At this point, Carl Icahn’s intentions are quite obvious. In fact, his tactics make it clear to industry leaders that a sale of Caesars Entertainment could soon be on the horizon. Not to mention, the 83-year-old has been selling off a lot of his properties. Which, is another clear sign that he might throw in the towel. However, Icahn isn’t planning on going out that easy or quiet for that matter. So the only question that remains is, what will the top shareholders do next?
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Deal or No Deal
For the past few weeks, a hot, fast sale of Caesars is all that the old man can think about it seems. But, there’s still a good chance Icahn won’t get his final wishes. But before we get into those details, let’s first look at the perks of a sale. Sports betting in America is thriving. So if the casino merges with another operator like Eldorado, as it was once rumoured. Then Eldorado could take advantage of other key states offering legalized sports betting where Caesars already has a foothold. But Sports betting wouldn’t be enough to drive Caesars out of debt and put them in a favourable financial situation. In other words, it wouldn’t be a safe bet to bank only on sports betting to save Caesars.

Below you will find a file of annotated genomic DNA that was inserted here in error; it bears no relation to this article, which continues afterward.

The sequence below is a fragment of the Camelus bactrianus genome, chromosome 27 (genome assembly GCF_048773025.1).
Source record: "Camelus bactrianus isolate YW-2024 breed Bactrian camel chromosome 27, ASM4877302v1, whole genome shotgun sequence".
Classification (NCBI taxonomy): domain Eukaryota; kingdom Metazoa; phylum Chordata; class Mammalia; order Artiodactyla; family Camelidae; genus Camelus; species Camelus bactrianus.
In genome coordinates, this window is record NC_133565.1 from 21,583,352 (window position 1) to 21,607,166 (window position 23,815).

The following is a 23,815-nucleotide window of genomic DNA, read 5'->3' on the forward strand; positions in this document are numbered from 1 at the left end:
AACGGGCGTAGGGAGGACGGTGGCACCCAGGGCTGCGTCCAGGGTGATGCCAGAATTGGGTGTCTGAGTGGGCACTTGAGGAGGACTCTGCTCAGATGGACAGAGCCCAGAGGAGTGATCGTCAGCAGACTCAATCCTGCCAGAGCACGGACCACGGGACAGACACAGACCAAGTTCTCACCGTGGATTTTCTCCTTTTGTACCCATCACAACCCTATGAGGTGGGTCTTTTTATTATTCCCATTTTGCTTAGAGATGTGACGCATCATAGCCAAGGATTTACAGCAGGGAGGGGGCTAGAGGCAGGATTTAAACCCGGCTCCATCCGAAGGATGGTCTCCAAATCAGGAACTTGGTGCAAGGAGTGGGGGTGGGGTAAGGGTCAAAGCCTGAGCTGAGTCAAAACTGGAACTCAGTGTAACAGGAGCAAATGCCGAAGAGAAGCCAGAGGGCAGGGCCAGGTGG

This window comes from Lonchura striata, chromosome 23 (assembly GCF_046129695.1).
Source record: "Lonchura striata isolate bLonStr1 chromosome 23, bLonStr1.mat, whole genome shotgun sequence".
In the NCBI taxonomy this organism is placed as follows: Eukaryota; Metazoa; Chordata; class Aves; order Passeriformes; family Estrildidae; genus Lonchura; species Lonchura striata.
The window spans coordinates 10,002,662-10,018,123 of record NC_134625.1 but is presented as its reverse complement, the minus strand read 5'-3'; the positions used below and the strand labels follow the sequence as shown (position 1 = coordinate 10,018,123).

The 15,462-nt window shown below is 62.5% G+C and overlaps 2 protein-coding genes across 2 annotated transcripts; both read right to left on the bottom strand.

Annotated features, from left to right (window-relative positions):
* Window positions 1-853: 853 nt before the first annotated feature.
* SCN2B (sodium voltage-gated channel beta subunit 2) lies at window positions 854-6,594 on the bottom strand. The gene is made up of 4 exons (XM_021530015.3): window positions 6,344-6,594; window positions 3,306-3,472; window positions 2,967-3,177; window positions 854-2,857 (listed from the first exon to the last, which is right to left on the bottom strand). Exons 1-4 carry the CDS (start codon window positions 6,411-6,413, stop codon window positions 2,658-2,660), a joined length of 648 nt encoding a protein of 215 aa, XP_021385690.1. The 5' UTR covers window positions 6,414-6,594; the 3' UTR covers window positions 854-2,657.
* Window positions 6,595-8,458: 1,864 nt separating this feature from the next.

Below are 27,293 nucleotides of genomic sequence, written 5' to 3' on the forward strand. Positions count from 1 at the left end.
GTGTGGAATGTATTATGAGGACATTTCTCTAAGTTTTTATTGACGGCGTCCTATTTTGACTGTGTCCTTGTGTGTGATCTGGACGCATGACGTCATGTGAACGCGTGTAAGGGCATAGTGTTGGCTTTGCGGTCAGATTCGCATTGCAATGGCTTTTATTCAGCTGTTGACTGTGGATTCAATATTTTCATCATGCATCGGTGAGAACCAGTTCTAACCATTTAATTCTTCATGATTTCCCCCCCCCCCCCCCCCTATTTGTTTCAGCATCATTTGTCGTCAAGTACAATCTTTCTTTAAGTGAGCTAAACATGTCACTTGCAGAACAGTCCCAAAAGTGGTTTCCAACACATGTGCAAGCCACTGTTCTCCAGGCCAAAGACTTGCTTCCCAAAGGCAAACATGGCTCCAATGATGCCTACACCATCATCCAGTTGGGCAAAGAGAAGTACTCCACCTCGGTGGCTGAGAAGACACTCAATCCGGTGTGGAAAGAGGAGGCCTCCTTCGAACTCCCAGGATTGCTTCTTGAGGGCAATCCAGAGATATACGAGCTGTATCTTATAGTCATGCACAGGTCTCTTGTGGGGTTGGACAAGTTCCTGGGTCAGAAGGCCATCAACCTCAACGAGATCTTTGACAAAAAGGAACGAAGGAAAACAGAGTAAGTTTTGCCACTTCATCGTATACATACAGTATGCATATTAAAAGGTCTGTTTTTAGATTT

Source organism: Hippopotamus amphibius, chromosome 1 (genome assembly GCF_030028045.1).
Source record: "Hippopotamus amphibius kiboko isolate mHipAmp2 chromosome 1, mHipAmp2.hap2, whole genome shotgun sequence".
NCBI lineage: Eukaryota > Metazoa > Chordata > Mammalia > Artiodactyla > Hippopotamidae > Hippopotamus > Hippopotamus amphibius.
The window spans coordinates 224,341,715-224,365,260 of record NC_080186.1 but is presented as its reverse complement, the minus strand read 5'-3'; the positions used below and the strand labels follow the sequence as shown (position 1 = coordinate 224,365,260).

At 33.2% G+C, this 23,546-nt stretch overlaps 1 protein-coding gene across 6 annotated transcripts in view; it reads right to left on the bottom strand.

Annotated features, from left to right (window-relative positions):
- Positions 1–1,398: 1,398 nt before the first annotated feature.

Just Say No
The truth is, Caesars Casino may be the same age as Icahn, although the operator still has a bright future ahead. So, there’s definitely got to be a better way forward than selling fast just to please a billionaire. In fact, Caesars is booming and pushing forward might be a better alternative. And if they don’t give up now, it’s likely they could pull themselves out of the money hole and get back on top. Other than that, it’s going to take an exceptional buyer to purchase debt. Plus, whatever else is needed to keep them thriving forward. With that in mind, it might not be worth selling at the moment. After all, the company already removed $16 Billion of debt in less than two years.